The Assembly of the Domesticated Apple Genome

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Li et al. (2016) reported in GigaScience the assemblage of an improved hybrid de novo genome of domesticated apple (Malus X domesticus) – ‘hybrid’ because the method utilized involves the assemblage of shorter sequences from different sequencing technologies.  In this case, these technologies include Illumina Sequencing and PacBio Sequencing.  Illumina sequencing produces shorter sequences than PacBio but with a higher precision.

The first draft genome for apple (Malus X domesticus) was assembled in 2010 by Velasco et al. and reported in Nature Genetics.  This draft only covered 89% of the non-repetitive portions of the genome and was generated from Sanger and 454 Sequencing Technologies.  Li et al (2016) reported that while this initial draft genome may be viable as a reference genome in a number of studies, it is utterly pointless in transcriptive and whole genome re-sequencing analysis.

A major improvement of the newly assembled genome over the first is in the size of the contig N50.  This is the average length of the set of sequences assembled to form the genome.  It is a yardstick to measure the quality of the assembled genome.  The newly assembled genome of the domesticated apple by Li et al. has a contig N50 of 111.6 kbp, which is seven fold improvement over the first (16.9 bp).  Other information obtained from the genome sequence analysis include 53,922 protein coding genes which doubles that reported from the human genome project and 2,765 non-coding RNA genes.  The resultant genome which is 632.4 MB is nearly 90% of the estimated genome.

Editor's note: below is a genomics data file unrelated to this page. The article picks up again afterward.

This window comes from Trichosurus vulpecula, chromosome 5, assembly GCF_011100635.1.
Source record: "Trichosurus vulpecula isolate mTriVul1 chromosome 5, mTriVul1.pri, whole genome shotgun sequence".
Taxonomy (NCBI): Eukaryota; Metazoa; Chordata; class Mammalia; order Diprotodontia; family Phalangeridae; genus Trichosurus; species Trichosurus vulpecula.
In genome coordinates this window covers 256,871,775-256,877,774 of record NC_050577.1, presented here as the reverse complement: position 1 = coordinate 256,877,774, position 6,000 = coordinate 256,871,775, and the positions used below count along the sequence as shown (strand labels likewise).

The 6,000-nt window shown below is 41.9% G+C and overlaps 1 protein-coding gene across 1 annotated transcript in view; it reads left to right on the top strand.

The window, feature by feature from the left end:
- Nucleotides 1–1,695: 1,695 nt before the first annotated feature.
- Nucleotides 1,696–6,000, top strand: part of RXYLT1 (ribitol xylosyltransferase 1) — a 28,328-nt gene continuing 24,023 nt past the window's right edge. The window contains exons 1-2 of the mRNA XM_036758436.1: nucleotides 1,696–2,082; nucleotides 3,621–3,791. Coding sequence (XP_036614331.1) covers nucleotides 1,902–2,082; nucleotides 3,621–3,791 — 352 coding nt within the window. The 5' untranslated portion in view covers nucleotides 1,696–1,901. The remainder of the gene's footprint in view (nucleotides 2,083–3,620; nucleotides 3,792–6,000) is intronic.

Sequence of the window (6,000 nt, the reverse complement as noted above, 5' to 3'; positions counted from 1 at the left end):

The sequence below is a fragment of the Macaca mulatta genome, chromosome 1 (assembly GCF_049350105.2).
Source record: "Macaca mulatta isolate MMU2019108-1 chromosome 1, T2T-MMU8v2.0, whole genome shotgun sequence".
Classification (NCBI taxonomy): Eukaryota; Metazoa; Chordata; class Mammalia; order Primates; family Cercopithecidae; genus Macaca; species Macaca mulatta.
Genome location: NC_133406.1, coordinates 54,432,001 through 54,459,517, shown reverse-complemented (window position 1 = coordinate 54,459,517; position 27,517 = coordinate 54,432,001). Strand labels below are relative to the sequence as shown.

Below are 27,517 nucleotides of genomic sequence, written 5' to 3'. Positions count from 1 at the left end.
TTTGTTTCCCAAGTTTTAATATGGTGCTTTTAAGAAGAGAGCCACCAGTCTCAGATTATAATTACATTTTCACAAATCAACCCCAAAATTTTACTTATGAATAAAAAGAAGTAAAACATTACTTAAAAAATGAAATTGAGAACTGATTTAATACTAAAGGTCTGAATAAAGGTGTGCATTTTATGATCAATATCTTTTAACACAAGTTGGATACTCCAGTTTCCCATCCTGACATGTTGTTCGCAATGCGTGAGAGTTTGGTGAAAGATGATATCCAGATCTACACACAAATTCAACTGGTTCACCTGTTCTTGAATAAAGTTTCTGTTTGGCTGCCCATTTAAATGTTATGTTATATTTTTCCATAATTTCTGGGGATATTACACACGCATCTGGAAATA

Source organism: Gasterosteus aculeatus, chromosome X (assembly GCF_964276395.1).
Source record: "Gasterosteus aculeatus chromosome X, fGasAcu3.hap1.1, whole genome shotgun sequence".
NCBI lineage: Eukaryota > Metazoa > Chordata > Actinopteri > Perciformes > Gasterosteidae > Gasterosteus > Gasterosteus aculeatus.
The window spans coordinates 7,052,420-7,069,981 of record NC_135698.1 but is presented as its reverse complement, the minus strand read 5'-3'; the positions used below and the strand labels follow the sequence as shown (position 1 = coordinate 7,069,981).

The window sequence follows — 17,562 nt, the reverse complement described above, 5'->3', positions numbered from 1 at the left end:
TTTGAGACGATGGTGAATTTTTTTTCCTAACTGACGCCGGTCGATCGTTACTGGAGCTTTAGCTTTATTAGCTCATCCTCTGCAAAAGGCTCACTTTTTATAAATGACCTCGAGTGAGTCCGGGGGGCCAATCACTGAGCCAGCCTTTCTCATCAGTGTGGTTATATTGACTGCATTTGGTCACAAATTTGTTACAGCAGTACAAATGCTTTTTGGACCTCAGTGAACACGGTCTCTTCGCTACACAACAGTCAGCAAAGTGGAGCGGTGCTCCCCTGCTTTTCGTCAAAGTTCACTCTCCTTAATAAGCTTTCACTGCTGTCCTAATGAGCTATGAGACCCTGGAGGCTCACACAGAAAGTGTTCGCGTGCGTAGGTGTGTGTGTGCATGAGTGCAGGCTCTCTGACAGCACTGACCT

What are the benefits of assembling these genomes?

Drafting genomes enables genome-wide functional studies which help bridge the ‘gap’ between genotypes and phenotypes, and thus help establish clear gene-trait relationships.  Referring to a statement by Albert Szent-Gyorgyi;

“My own scientific life was a descent from higher to lower dimensions, led by the desire to understand life.  I went from animals to cells, from cells to bacteria, from bacteria to molecules, from molecules to electrons.  The story had its irony, for molecules and electrons have no life at all. On my way, life ran out between my fingers” (Hartl & Clark, 2007).

A solution to a scientific question raises more questions to be answered.  In Gyorgyi’s dilemma, an expedition to understand life led into the world of molecules, which raised questions of how to establish the link between life and the ‘molecules of life.’  Similarly, the same translation into molecules also created disconnect between phenotypes and genotypes, in which direct relationship between genes and traits became fuzzy.  Drafted genomes could help in reconnecting genotypes to phenotypes.

Moreover, a high quality genome is very valuable in selection and breeding experiments.  These experiments have proven useful in tackling famine and nutrient deficiencies in the world.   For Apple, being a major fruit crop that accounted for 10% of the world harvested fruits in 2012 (Li et al., 2016), the need to develop new and improved cultivars is crucial.

Hartl, D. L., & Clark., A. G. (2007). Principles of Population Genetics (4th ed.). Sinauer Associates, Inc. Publishers.

Li, X., Kui, L., Zhang, J., Xie, Y., Wang, L., Yan, Y., . . . Guan, Q. (2016). Improved hybrid de novo genome assembly of domesticated apple (Malus X domestica). GigaScience, 5(35). doi:10.1186/s13742-016-0139-0


Velasco, R., Zharkikh, A., Dhingra, A., Cestaro, A., Kalyanaraman, A., Fontana, P., . . . Viola, R. (2010). The genome of the domesticated apple (Malus X domestica Borkh.). Nature Genetics, 833-841. doi:10.1038/ng.654


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